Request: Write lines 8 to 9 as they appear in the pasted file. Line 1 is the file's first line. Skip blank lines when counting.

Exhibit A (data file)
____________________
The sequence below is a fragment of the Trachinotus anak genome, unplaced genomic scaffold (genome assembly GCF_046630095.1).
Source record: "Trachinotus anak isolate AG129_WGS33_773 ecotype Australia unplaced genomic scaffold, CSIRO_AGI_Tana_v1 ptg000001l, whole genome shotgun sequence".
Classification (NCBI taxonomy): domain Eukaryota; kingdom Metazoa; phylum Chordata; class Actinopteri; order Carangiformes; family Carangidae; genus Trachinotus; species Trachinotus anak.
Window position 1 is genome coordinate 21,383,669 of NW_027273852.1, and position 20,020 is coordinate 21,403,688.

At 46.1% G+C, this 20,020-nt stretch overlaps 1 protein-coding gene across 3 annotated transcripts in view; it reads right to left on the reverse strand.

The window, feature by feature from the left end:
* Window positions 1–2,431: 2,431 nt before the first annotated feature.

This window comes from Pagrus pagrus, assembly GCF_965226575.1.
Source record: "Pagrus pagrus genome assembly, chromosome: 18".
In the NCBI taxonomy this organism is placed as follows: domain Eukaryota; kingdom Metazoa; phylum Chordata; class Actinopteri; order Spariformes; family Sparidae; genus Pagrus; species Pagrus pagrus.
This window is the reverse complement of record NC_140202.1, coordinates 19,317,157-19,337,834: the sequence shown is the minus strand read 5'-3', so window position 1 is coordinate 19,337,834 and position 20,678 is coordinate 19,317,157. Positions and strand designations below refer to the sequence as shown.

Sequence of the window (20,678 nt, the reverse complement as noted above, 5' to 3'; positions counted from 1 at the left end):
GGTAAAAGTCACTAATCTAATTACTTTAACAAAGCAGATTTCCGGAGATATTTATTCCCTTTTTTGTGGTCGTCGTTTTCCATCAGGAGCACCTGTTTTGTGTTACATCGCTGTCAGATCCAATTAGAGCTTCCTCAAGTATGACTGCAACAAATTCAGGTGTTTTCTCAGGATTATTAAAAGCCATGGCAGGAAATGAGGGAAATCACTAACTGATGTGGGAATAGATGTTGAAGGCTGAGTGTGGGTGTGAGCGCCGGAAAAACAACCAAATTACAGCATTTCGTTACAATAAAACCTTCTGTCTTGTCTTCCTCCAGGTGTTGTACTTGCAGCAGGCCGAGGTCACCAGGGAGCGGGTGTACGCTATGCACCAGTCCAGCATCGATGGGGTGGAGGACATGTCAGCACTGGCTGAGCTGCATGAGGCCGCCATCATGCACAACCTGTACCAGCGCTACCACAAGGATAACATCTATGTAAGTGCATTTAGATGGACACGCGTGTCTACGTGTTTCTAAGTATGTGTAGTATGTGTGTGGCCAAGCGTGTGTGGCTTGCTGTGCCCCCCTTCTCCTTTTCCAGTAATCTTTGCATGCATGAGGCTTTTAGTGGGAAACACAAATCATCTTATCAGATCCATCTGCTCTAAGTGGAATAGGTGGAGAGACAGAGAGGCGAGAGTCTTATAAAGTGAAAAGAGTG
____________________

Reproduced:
This window comes from Pagrus pagrus, assembly GCF_965226575.1.
Source record: "Pagrus pagrus genome assembly, chromosome: 18".